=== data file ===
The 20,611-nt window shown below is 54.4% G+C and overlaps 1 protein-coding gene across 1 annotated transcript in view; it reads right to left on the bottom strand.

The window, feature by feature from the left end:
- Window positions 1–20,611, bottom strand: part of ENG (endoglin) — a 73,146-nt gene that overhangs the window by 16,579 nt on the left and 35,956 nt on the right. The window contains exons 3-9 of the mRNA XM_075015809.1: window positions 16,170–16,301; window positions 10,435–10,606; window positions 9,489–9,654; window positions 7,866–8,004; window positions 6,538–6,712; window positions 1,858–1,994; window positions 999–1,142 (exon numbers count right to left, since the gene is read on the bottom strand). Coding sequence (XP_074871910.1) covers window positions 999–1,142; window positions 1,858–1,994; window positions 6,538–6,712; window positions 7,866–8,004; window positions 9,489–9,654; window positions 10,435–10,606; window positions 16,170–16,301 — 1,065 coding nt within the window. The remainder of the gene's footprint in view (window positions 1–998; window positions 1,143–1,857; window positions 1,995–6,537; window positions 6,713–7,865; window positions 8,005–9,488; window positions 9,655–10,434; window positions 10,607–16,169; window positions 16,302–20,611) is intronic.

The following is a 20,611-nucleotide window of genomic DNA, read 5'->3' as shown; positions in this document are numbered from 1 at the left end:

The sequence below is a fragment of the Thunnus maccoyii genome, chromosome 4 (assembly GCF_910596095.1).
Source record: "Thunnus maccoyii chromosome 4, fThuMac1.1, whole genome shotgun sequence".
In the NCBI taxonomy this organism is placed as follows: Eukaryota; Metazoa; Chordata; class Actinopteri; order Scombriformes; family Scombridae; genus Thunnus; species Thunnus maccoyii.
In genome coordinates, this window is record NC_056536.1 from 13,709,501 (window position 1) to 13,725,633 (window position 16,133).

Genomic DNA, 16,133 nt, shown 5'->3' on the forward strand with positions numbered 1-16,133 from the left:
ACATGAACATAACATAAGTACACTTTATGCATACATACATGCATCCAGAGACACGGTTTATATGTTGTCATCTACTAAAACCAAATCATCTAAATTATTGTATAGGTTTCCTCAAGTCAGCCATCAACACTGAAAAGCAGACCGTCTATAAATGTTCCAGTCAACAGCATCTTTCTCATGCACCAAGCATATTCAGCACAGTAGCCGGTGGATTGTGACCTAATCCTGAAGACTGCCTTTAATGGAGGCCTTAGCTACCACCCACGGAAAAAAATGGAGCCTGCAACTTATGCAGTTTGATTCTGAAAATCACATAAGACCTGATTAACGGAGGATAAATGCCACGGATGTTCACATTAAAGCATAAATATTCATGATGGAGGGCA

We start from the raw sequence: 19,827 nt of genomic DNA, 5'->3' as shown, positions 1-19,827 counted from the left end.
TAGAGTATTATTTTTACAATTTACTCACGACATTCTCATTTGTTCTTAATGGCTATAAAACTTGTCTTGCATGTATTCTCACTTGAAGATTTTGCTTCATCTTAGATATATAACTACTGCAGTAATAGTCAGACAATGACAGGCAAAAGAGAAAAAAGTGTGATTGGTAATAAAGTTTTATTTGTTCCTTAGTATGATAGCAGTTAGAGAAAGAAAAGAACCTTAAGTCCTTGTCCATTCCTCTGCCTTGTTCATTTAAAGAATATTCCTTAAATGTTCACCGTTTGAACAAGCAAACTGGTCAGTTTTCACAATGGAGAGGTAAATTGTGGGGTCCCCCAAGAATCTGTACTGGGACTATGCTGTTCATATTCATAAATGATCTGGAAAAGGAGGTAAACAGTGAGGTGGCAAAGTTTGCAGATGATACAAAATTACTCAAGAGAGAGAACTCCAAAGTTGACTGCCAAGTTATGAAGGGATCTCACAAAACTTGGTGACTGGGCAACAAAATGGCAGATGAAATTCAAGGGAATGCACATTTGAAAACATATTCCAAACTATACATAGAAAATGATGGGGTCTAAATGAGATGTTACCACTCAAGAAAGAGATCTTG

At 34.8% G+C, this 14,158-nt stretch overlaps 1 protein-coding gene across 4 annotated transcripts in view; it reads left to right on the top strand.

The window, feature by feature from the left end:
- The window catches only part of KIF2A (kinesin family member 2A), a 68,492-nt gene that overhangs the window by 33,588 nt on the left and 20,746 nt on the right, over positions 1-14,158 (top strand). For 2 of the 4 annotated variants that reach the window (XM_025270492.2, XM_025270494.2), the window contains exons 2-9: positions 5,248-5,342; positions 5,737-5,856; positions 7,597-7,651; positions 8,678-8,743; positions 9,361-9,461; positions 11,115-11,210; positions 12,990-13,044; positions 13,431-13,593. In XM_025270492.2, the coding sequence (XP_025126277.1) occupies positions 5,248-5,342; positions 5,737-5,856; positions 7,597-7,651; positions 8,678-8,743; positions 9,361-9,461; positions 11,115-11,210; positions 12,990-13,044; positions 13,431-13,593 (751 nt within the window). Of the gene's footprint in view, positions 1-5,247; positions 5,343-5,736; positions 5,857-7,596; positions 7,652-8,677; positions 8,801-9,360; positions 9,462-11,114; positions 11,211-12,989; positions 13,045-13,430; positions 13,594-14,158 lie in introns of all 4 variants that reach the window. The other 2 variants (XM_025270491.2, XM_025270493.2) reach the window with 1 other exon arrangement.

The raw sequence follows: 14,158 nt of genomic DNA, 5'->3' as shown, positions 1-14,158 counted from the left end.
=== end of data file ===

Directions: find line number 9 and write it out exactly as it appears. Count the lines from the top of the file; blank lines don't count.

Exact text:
Genomic DNA, 16,133 nt, shown 5'->3' on the forward strand with positions numbered 1-16,133 from the left: